The Northwest Colorado Council of Governments is made up of virtually all the counties in the river’s headwaters. Council Director Jon Stavney said the compact, completed in 1922, was good in theory, but the amount of water divided up in that compact was based on river flows from the 10 wettest years on record. That doesn’t work in a region plagued by a drought that is now more than two decades old.

That’s been reflected in the continual emptying of Lake Powell in Utah and Lake Mead in Nevada.

— Vail Daily

4. Another Colorado hospital stops letting women get their tubes tied, renewing questions about reproductive rights

When the only hospital in Durango with a maternity ward decided that it would no longer let women get their tubes tied, there was no public announcement. 

Mercy Hospital’s website doesn’t spell it out, either. 

Instead, a read-between-the-lines statement added to the Centura Health hospital’s website in September noted that Mercy is “responsible for conducting itself in a manner consistent with the ethical principles of the Catholic church ministry.” The hospital had recently completed a “reeducation” of hospital staff and board members regarding the church’s ethical and religious directives, it said, adding that “patients are fully informed of all treatment options.” 

Doctors who deliver babies at Mercy said they were told that beginning April 15, they can no longer provide post-cesarean-section tubal ligations, a sterilization procedure in which the fallopian tubes are cut. Women who have decided not to have more children often have their tubes tied immediately after a C-section, when they are already under spinal anesthesia, sparing them from having to schedule a separate surgery. 

— The Colorado Sun

5. Deion ‘Coach Prime’ Sanders, head football coach for the University of Colorado Boulder, calls trip to Vail a life-changing experience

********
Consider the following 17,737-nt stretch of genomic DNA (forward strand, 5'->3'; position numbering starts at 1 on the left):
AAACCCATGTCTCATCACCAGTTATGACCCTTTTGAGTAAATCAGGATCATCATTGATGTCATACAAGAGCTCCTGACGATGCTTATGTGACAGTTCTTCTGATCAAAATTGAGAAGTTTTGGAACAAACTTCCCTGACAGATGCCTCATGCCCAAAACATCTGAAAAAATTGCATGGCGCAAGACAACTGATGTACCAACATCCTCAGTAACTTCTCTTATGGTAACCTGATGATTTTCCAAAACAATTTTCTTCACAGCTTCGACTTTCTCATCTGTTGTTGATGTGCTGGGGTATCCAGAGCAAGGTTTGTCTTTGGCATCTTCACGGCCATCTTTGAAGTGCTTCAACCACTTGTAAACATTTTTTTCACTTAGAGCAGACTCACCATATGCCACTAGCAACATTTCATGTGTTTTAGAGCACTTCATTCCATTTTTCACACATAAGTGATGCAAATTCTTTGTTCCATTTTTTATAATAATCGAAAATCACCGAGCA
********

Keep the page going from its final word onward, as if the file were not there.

Coach Prime caught Vail in the prime of the winter season, and he appears to have left town transformed by its magic.

In a social media post, Sanders said his recent visit to Vail with Tracey Edmonds was “unbelievable.”

“Vail, Colorado, changed my life, I’ll never be the same,” Sanders said.

Sage Outdoor Adventures says their “silent treatment” snowmobiling tour is exactly what they recommend for someone who is visiting from the city and has a stressful job, like the head football coach for the University of Colorado, Boulder, for example.

“On tours, we try to take 2 minutes to just appreciate the silence,” said Brit Goldman with Sage Outdoor Adventures. “It’s so silent and tranquil, and the peace and rejuvenation that comes from even just 2 minutes of silence can be very grounding.”

— Vail Daily

Support Local Journalism

Support Local Journalism

As a Summit Daily News reader, you make our work possible.

Summit Daily is embarking on a multiyear project to digitize its archives going back to 1989 and make them available to the public in partnership with the Colorado Historic Newspapers Collection. The full project is expected to cost about $165,000. All donations made in 2023 will go directly toward this project.

Every contribution, no matter the size, will make a difference.